“This paper, read in part before the Nova Scotia Historical Society on March 18, 1898, is an attempt to supply a missing chapter in Canadian history — a sombre and unattractive chapter, it may be, but necessary nevertheless to the completeness of our records. If instances given seem too numerous, it must be remembered that the scepticism of many of the best informed Provincials as to the presence at any time of Negro slaves on the soil of Canada has challenged the production, on the part of the author, of more repeated facts than he would otherwise have deemed necessary. …

“The Slave in Canada” More…

Tagged with: , , , , ,

“WHITE HUNTERS TRESPASSED on the Dartmouth farm of Mr. Fuller, a “coloured man”, in March 1818. Fuller demanded that they vacate his property immediately, but the hunters claimed that they were on common land which belonged to no single individual or family. Fuller and the hunters traded insults, then blows. Mrs. Fuller and her children responded to the fighting with a volley of rocks which struck the hunters, prompting them to draw their guns and to order the family to retreat. Mrs. Fuller, though, defiantly informed the trespassers that the land was “our own, we are not now in the …

“We Can Do As We Like Here”: An Analysis of Self Assertion and Agency Among Black Refugees in Halifax, Nova Scotia, 1813-1821 More…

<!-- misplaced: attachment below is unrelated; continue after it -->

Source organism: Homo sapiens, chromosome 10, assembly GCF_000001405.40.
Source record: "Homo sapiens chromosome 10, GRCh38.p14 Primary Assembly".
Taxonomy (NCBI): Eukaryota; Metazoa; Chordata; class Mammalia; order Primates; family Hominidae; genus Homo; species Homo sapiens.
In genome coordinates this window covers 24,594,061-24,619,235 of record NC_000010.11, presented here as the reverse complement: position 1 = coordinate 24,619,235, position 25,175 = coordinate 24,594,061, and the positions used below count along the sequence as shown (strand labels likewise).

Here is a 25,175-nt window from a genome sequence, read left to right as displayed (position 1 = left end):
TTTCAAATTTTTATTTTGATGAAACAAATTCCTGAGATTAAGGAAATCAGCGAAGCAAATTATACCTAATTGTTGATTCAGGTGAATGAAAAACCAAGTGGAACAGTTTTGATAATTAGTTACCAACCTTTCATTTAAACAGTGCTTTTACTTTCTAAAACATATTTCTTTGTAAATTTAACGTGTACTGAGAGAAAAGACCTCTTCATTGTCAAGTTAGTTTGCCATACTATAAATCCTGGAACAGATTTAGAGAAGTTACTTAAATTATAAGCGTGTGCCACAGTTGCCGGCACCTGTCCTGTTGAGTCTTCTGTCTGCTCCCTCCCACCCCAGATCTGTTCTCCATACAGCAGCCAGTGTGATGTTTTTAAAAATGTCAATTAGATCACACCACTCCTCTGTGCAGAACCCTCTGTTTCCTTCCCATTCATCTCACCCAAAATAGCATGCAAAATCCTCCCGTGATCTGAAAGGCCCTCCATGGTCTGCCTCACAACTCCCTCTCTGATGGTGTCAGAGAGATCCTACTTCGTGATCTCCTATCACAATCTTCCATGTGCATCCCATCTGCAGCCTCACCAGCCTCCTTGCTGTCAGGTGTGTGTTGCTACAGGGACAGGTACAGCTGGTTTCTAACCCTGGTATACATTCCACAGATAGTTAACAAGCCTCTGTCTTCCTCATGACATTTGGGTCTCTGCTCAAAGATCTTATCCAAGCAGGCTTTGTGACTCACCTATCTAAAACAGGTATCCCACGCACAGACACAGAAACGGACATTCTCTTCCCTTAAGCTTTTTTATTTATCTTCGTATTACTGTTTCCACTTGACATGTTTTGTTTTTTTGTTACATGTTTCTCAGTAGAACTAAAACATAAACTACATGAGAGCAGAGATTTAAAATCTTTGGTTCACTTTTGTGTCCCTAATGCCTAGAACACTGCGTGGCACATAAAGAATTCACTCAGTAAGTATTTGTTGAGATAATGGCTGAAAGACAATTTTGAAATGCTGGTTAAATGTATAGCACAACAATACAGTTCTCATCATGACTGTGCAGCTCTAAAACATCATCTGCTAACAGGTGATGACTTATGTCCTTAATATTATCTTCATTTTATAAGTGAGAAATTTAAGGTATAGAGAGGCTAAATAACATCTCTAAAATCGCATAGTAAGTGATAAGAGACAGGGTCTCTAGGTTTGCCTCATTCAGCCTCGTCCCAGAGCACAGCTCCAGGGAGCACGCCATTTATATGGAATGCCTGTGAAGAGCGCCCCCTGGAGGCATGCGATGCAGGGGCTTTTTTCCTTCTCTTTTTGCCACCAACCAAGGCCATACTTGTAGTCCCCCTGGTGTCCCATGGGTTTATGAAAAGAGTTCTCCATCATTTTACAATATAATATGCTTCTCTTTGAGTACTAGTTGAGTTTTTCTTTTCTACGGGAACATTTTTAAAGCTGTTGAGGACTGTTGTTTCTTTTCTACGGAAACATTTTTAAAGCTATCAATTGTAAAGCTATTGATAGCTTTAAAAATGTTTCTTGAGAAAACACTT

Tagged with: , , , ,

“According to the muster of Loyalists at Dartmouth, Bethaser Creamer had four black “servants” named Ben, Pompey, Mary, and Sarah. According to the Book of Negroes, Ben, Sarah, and Mary were the “Property of Bethaser Creamer.” Again, on the muster these slaves were listed as servants, but in another document they were designated slaves. On the same muster, under the category of servants, a few such as Thom Webster seem to have been white, but many in the servant category were listed as blacks with no surnames including Bristol, William, Nanny, Stafford, Collins, Harry, Cesar, and Alexander. It seems fair …

Slavery in English Nova Scotia, 1750–1810 More…

Tagged with: ,

On July 17th 1795, Joshua Evans arrived at Dartmouth, and stayed for almost two weeks, visiting with local Quakers Seth Coleman and Thomas Green, among ten other local families. Evans, a Quaker minister and abolitionist, was born in 1731 in West Jersey. He was a vegetarian and a fervent proponent of the peace testimony, Quaker plainness, and ending slavery. “…Wherever he went, Evans was acutely sensitive to all suffering. He would visit any Indian village near his route, relaying the needs he found there to whatever Meeting he was visiting, suggesting members take action, which they usually did. He often …

Joshua Evans More…

Tagged with: , , ,

Just a random history podcast about American History – and wouldn’t you know – it pertains to Dartmouth. Alan Taylor, the Thomas Jefferson chair of American history at the University of Virginia, is a two-time winner of the Pulitzer Prize for United States history and the author of seven books, most recently “The Internal Enemy: Slavery and war in Virginia 1772 to 1832. Here he relays the beginnings of his latest book: ———- “…I started out from an unusual direction in that I was doing a book about Canada and the United States during the era of the War of …

Dartmouth connections to Slavery & War of 1812 More…

Tagged with: , , ,